1. Preschool-aged children (ages 3-5 years) should be physically active 3 hours throughout the day to enhance growth and development.
  2. Children and adolescents ages 6 through 17 years should do 1 hour or more of moderate-to-vigorous physical activity daily: Aerobic, muscle-training or bone-strengthening.
  3. Adults should move more and sit less throughout the day. Some physical activity is better than none. Adults who sit less and do any amount of moderate-to-vigorous physical activity gain some health benefits.
  4. Adults should do at least 2.5 to 5 hours a week of moderate-intensity, or 1.25 to 2.5 a week of vigorous-intensity aerobic physical activity, or an equivalent combination of moderate- and vigorous-intensity aerobic activity. Preferably, aerobic activity should be spread throughout the week.
  5. Additional health benefits are gained by engaging in physical activity beyond the equivalent of 300 minutes (5 hours) of moderate-intensity physical activity a week.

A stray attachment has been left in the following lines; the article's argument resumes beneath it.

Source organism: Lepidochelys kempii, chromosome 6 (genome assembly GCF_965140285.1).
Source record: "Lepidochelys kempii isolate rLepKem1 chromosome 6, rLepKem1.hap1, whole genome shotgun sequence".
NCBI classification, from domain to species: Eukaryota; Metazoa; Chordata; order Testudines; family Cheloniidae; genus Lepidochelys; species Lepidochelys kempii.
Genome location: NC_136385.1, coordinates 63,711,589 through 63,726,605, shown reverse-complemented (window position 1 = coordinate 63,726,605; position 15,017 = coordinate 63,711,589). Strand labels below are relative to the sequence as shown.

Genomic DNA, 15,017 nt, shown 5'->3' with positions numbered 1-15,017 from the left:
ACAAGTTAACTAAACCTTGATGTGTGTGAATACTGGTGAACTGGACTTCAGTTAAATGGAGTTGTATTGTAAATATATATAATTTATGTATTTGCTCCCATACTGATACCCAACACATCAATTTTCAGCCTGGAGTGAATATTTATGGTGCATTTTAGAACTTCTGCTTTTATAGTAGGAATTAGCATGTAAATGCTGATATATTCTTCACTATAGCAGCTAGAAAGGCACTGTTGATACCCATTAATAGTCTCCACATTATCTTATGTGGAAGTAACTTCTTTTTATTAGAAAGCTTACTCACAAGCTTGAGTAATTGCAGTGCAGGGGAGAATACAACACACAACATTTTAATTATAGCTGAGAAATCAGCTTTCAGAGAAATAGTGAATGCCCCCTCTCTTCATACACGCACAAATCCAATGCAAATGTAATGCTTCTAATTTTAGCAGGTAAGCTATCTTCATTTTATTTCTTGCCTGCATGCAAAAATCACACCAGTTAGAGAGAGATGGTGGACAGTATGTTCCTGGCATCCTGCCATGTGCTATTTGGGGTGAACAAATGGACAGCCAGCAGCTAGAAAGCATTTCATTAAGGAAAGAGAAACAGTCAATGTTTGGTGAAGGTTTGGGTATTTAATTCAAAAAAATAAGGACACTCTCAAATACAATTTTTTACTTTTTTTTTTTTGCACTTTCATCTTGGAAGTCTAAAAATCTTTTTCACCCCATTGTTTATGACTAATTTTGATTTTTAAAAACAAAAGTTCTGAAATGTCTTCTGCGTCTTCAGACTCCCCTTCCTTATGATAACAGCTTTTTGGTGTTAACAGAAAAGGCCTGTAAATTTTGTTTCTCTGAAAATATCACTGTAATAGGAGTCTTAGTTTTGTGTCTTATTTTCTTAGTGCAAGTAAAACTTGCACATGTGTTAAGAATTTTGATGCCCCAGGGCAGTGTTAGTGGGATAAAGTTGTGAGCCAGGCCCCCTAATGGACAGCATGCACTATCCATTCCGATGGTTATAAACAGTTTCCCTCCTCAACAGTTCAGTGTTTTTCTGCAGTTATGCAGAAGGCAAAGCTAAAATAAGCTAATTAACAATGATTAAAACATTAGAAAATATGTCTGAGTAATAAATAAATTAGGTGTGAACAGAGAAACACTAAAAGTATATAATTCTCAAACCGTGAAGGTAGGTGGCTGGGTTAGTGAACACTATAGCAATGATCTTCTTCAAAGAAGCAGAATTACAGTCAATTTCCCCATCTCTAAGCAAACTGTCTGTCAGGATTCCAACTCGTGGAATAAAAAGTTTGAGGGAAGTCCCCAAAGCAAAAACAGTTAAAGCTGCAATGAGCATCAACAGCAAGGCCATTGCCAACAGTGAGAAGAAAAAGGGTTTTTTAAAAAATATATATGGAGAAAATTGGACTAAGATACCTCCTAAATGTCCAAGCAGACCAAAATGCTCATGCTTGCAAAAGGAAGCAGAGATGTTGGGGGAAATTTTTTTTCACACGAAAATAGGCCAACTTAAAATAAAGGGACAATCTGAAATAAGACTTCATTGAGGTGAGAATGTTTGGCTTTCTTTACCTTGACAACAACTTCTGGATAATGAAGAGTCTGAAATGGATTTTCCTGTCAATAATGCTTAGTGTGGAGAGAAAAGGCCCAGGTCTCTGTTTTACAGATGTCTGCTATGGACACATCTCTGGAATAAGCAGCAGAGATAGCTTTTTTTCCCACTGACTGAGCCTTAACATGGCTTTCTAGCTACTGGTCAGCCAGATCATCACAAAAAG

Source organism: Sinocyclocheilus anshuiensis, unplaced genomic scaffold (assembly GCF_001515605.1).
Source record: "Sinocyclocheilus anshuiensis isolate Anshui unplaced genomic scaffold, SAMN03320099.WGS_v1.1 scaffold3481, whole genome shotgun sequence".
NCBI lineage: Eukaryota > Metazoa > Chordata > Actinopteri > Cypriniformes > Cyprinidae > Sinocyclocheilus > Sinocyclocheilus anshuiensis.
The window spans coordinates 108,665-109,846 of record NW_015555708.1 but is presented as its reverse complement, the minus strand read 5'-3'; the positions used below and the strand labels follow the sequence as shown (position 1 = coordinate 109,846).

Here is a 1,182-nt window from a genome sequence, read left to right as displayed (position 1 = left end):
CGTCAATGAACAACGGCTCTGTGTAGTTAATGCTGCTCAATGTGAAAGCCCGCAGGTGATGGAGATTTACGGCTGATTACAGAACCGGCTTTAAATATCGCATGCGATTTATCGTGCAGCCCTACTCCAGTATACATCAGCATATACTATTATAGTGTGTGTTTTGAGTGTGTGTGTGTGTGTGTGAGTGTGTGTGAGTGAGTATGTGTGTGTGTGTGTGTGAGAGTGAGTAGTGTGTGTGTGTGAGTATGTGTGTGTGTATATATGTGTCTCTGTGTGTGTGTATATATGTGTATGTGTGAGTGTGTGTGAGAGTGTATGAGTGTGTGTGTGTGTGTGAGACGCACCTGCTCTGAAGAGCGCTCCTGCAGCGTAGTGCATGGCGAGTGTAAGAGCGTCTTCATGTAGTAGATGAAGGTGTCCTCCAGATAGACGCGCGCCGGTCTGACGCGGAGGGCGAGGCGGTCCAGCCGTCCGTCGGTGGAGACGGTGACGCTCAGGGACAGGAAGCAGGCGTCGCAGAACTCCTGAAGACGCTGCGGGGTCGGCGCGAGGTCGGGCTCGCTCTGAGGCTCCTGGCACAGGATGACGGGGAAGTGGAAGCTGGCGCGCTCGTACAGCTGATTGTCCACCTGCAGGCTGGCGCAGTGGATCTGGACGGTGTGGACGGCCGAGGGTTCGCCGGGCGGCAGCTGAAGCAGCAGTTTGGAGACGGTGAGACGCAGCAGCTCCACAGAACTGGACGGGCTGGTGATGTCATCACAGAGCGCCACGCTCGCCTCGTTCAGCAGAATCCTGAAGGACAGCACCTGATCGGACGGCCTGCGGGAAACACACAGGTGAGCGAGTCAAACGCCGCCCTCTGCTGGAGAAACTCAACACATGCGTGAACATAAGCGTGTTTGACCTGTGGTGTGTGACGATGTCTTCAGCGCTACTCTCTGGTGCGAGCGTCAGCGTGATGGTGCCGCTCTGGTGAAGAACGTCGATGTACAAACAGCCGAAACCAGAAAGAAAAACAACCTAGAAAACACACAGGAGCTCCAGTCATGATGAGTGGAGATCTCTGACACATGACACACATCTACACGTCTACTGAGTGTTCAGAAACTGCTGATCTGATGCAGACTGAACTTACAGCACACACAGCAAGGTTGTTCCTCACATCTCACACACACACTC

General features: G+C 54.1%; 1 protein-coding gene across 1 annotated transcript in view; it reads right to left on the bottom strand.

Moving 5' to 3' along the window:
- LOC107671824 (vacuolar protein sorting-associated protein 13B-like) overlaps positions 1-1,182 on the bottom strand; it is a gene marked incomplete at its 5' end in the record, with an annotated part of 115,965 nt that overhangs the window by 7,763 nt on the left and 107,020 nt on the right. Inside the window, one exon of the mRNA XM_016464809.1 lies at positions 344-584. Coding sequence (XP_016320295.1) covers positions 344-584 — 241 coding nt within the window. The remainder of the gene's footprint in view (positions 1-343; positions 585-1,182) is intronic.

6. Adults should also do muscle-strengthening activities of moderate or greater intensity and that involve all major muscle groups on 2 or more days a week, as these activities provide additional health benefits.
  7. As part of their weekly physical activity, older adults should do multicomponent physical activity that includes balance training as well as aerobic and muscle-strengthening activities.
  8. Older adults should determine their level of effort for physical activity relative to their level of fitness.
  9. Older adults with chronic conditions should understand whether and how their conditions affect their ability to do regular physical activity safely.
  10. When older adults cannot do 150 minutes of moderate-intensity aerobic activity a week because of chronic conditions, they should be as physically active as their abilities and conditions allow.

bit.ly/USHealthGuidelines



This item appears in the December issue of InMaricopa.

A variety of Caterpillar equipment moves dirt on the large parcel that is planned to be Apex Motor Club.